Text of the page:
Through the Ministry of Foreign Relations and the (INAH), Chichen Itza Could Recover Pieces of the Sacred Cenote that are currently in the United States.
The National Institute of Anthropology and History (INAH), the government authority in Mexico, is preparing to issue an official request, demanding that the Peabody Museum of Archeology and Ethnology – a prominent establishment located within the famous academic campus of Harvard University – reinstate a series of 20 priceless archaeological objects.
It is argued that these prized relics, currently housed in Cambridge, Massachusetts, were ripped out and unauthorized removal from Chichen Itza’s revered Sacred Cenote, a site of historical and cultural significance.
Marco Antonio Santos Ramírez, the administrator of the Chichen Itza Monument Zone, provides a detailed account of the events that led to the illegal acquisition of these artifacts. He points out that the responsibility falls on Edward H. Thompson, an American who acquired the hacienda where the cenote is located in 1895.
During the period between the years 1900 and 1906, Thompson employed a dredging team to excavate and extract these valuable treasures, causing considerable damage to the surrounding region in the process.
In addition, during his management, numerous researchers were welcomed who visited the place and illegally took a large number of artifacts with them. After Thompson’s death, some of these pieces were recovered, but others are still kept at the Peabody Museum.
Chichen Itza Could Recover Pieces of the Sacred Cenote
The set of 20 objects that constitutes the center of this conflict was thrown into the Sacred Cenote by the ancient Mayans. However, these artifacts are not exclusively of Mayan origin, but rather reflect the influence of various cultures.
In the Mayan worldview, cenotes were considered as portals to the underworld and, consequently, they used to throw valuable objects into these water tanks as a way of appeasing the gods and requesting beneficial rains and abundant harvests.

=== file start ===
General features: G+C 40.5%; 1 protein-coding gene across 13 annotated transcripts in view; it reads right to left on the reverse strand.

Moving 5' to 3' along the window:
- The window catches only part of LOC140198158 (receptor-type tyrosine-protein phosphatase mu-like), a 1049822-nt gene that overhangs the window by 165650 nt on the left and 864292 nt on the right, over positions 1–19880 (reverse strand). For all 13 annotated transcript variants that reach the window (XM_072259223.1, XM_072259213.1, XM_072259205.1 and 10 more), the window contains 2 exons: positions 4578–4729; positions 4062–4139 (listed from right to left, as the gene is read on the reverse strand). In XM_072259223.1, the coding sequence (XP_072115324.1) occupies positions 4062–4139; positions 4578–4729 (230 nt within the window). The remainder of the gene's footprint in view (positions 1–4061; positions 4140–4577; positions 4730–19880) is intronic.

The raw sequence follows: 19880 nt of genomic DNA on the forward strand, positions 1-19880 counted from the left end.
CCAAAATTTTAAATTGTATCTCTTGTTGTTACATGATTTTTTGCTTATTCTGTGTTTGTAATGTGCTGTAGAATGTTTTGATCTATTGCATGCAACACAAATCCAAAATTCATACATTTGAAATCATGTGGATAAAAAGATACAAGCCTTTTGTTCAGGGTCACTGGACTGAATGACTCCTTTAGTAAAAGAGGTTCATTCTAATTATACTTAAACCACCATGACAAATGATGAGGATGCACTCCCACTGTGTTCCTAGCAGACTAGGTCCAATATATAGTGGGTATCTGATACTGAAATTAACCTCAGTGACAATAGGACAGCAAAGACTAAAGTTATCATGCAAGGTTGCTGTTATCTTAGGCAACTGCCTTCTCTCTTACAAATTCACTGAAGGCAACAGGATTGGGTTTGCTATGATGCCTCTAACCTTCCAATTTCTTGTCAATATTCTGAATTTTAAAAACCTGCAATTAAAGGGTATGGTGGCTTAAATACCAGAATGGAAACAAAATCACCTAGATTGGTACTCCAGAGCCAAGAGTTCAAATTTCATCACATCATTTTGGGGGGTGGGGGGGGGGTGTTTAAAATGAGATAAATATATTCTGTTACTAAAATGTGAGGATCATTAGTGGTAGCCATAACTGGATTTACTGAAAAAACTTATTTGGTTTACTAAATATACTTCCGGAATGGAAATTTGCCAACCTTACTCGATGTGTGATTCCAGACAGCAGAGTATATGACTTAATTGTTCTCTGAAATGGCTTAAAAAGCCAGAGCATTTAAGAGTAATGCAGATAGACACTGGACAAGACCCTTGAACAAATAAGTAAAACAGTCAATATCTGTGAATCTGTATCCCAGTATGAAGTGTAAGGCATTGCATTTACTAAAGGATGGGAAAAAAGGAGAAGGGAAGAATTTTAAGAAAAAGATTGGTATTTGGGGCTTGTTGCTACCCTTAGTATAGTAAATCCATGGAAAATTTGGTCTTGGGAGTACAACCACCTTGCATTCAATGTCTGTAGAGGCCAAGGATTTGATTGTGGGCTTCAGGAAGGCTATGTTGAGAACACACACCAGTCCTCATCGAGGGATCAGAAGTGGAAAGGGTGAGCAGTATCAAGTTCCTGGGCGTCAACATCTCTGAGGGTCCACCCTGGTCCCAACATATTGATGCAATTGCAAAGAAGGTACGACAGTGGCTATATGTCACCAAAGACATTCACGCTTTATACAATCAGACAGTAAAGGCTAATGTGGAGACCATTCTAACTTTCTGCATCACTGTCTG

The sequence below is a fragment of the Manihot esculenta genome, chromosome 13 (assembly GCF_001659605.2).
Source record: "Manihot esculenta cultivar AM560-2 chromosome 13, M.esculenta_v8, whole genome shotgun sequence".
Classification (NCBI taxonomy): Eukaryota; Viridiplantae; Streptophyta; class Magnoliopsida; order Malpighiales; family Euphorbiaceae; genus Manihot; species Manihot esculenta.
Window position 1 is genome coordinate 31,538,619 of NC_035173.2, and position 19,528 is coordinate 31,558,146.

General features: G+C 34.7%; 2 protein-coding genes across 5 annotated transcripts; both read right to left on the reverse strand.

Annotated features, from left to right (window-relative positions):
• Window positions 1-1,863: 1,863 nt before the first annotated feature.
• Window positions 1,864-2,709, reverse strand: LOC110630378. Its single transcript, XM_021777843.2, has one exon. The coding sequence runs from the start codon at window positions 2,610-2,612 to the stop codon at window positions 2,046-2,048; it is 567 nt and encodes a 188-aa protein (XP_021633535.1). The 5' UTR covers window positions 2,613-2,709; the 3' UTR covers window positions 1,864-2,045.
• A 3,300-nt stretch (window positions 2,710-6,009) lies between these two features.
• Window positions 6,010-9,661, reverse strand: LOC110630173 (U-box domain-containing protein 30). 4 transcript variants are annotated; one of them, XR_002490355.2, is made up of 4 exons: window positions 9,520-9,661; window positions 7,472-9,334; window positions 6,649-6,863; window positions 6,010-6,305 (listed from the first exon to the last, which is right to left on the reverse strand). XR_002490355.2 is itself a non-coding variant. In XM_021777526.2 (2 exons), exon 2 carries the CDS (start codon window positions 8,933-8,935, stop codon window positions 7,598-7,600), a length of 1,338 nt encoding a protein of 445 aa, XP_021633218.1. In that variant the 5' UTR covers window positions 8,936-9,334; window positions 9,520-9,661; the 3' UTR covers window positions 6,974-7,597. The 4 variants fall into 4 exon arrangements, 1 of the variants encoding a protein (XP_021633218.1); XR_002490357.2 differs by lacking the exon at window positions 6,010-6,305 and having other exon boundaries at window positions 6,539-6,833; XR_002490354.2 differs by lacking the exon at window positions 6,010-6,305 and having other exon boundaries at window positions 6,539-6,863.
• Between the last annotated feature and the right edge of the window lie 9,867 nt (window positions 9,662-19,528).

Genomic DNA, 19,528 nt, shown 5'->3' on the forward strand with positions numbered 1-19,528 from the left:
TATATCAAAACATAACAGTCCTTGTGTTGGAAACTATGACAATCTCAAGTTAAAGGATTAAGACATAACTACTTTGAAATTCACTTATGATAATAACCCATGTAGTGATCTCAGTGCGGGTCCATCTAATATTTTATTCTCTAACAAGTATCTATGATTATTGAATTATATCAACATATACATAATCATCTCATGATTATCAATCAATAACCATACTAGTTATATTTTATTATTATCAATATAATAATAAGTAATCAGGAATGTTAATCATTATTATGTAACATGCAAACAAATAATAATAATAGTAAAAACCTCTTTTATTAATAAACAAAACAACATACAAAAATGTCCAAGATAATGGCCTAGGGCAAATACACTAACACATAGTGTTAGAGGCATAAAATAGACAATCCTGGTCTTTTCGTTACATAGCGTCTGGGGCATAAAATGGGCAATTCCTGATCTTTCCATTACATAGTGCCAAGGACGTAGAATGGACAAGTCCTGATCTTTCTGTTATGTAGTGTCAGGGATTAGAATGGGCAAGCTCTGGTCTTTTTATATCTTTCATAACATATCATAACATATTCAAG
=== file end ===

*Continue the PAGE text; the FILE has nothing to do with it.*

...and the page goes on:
In the words of Santos Ramírez: “The treasures were thrown into the cenote as an act of gratitude to the divinities of the underworld. But many of these objects are not inherently Mayan, and herein lies their relevance. These artifacts confirm the existence of exchange networks between Chichen Itza and other cultures. These objects, created in very ancient times, were seen as relics and played an important role in offering ceremonies.”
INAH is currently in the process of compiling a comprehensive dossier containing all the data and evidence necessary to support this request. The initial plan is to submit this petition through diplomatic channels, using the Ministry of Foreign Affairs (SRE), in the hope that the US institution will offer a favorable response, avoiding the need to take legal action.
The precious artifacts, made from materials such as gold, jade, turquoise and obsidian, among others, if their return is achieved, will have a place of honor in the Site Museum of the Archaeological Zone of Chichen Itza. This museum is under construction as part of the Program for the Improvement of Archaeological Zones (Promeza), a parallel initiative of the Mayan Train construction project.
The fight for the return of these pieces is essential for the preservation of the cultural heritage and history of Mexico. Each object tells a unique story and provides valuable insight into the ancient civilizations that once inhabited this land. The pieces are also a testament to the vast cultural exchanges that occurred at the time, evidencing the connections that existed between the different pre-Columbian civilizations.
The potential recovery of these artifacts also represents a symbolic victory for the cause of the repatriation of cultural artifacts around the world. Over the years, many treasures and relics have been removed from their place of origin and brought to museums and private collections around the world. This practice, often seen as a form of cultural looting, has led to a growing movement seeking the repatriation of such objects to their places of origin.
This case is not just a matter of returning archaeological objects, it is a matter of respect and recognition of the rich and complex history of ancient cultures that make up Mexico’s heritage. This INAH action is expected to open a new chapter on the path towards the protection and preservation of global cultural heritage.